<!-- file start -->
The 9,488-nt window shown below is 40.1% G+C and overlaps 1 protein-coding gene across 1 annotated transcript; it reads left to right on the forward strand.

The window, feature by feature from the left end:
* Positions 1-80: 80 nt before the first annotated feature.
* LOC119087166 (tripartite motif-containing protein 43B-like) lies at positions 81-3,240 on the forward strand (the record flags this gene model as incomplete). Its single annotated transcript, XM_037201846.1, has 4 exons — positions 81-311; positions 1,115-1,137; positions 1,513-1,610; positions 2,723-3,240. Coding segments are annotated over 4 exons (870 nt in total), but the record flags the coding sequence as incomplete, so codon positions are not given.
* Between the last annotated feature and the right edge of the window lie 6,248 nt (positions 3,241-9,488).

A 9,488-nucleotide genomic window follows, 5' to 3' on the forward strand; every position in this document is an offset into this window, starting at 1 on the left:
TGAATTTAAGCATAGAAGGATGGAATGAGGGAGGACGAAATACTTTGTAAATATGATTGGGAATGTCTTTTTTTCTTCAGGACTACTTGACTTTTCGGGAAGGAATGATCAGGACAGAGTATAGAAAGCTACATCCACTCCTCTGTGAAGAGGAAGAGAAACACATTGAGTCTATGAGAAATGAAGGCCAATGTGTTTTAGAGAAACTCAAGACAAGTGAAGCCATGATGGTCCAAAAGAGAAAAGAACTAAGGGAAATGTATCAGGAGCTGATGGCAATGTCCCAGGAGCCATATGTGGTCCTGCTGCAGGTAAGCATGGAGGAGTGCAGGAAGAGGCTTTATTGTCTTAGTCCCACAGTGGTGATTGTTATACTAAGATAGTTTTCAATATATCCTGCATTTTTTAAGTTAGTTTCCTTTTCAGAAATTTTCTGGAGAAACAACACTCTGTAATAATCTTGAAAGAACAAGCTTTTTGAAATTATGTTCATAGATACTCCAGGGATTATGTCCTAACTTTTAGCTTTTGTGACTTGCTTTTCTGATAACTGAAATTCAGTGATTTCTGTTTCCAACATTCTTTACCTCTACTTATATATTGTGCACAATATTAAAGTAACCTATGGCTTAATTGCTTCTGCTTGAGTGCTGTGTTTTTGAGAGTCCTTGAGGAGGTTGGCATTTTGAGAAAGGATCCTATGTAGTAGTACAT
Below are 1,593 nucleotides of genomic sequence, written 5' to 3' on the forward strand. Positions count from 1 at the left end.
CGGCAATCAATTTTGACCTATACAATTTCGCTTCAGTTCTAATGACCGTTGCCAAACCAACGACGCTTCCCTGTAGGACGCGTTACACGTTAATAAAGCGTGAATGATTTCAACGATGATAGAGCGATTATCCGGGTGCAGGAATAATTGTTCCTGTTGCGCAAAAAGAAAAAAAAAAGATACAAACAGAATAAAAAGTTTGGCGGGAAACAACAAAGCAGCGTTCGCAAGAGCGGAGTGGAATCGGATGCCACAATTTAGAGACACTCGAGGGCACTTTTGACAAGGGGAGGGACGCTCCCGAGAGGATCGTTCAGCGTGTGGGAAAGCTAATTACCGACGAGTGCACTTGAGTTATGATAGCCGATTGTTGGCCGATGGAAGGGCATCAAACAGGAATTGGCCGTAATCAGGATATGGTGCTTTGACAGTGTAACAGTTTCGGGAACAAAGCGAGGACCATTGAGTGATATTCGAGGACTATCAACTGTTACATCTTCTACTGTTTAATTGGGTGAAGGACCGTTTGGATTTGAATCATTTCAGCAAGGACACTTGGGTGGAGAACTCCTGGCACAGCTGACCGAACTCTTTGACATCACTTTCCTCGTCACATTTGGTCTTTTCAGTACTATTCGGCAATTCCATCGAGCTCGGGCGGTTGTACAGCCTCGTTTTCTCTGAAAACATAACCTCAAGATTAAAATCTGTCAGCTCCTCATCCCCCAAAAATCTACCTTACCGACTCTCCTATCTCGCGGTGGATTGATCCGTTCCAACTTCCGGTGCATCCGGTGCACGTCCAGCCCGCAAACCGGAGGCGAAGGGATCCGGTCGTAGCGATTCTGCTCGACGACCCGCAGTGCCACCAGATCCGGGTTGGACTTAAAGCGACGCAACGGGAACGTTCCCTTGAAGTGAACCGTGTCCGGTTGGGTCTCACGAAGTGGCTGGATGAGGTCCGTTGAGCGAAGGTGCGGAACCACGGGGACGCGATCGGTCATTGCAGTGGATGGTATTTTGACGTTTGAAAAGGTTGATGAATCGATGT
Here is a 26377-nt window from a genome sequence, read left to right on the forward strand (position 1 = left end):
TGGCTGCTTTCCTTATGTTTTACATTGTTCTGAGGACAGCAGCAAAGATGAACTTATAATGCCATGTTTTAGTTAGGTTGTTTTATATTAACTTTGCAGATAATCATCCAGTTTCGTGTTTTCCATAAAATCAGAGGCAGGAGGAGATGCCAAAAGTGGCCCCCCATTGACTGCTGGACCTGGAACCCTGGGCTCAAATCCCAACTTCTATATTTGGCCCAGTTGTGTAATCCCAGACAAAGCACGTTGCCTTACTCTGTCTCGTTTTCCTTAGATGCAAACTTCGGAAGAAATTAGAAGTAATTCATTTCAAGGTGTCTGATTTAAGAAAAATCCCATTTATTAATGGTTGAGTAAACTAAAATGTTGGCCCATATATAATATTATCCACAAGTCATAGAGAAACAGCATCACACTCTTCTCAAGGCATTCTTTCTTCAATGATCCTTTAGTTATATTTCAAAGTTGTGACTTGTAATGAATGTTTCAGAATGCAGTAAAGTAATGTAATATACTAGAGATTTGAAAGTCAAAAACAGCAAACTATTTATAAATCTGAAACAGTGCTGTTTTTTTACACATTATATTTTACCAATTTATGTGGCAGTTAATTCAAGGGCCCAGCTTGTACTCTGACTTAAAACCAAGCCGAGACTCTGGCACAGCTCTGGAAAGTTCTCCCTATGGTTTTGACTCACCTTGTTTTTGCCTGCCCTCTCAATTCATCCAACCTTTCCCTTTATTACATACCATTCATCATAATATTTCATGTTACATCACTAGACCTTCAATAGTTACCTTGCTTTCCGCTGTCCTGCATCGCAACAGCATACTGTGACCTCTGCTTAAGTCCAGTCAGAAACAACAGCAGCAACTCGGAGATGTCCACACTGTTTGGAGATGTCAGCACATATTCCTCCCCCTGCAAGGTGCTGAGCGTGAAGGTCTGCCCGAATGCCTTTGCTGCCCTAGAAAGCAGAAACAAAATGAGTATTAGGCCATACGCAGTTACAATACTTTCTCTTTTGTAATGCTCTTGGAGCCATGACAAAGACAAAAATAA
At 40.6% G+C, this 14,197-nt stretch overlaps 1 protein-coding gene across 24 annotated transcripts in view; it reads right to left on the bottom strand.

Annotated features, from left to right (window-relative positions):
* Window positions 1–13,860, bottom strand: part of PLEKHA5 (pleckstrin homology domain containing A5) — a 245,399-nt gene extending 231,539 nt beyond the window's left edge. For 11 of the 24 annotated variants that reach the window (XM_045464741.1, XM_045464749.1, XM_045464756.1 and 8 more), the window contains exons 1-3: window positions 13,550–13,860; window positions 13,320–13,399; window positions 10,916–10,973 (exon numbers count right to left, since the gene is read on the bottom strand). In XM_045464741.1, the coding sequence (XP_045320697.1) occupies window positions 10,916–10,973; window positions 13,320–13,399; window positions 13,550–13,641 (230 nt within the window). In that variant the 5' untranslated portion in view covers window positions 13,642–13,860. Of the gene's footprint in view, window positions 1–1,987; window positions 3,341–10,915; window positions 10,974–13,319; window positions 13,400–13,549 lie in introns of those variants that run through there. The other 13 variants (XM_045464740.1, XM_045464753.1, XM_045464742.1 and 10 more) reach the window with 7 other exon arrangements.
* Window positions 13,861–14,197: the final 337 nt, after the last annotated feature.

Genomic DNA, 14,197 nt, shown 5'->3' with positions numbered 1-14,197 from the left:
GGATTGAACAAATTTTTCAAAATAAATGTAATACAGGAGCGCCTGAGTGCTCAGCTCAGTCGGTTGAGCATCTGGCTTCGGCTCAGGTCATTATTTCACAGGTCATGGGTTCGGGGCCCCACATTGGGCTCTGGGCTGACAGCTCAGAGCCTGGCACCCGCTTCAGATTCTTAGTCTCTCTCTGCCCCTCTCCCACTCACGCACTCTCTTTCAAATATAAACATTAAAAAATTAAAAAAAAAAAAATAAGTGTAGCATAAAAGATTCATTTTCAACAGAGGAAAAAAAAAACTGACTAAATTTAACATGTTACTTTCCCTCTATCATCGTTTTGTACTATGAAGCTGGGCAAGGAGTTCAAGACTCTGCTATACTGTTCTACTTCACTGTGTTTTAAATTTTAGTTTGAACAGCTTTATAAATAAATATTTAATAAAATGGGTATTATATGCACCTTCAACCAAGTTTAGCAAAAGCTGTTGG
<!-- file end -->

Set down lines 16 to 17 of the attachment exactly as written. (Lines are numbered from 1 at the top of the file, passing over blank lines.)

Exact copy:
Genomic DNA, 14,197 nt, shown 5'->3' with positions numbered 1-14,197 from the left:
GGATTGAACAAATTTTTCAAAATAAATGTAATACAGGAGCGCCTGAGTGCTCAGCTCAGTCGGTTGAGCATCTGGCTTCGGCTCAGGTCATTATTTCACAGGTCATGGGTTCGGGGCCCCACATTGGGCTCTGGGCTGACAGCTCAGAGCCTGGCACCCGCTTCAGATTCTTAGTCTCTCTCTGCCCCTCTCCCACTCACGCACTCTCTTTCAAATATAAACATTAAAAAATTAAAAAAAAAAAAATAAGTGTAGCATAAAAGATTCATTTTCAACAGAGGAAAAAAAAAACTGACTAAATTTAACATGTTACTTTCCCTCTATCATCGTTTTGTACTATGAAGCTGGGCAAGGAGTTCAAGACTCTGCTATACTGTTCTACTTCACTGTGTTTTAAATTTTAGTTTGAACAGCTTTATAAATAAATATTTAATAAAATGGGTATTATATGCACCTTCAACCAAGTTTAGCAAAAGCTGTTGG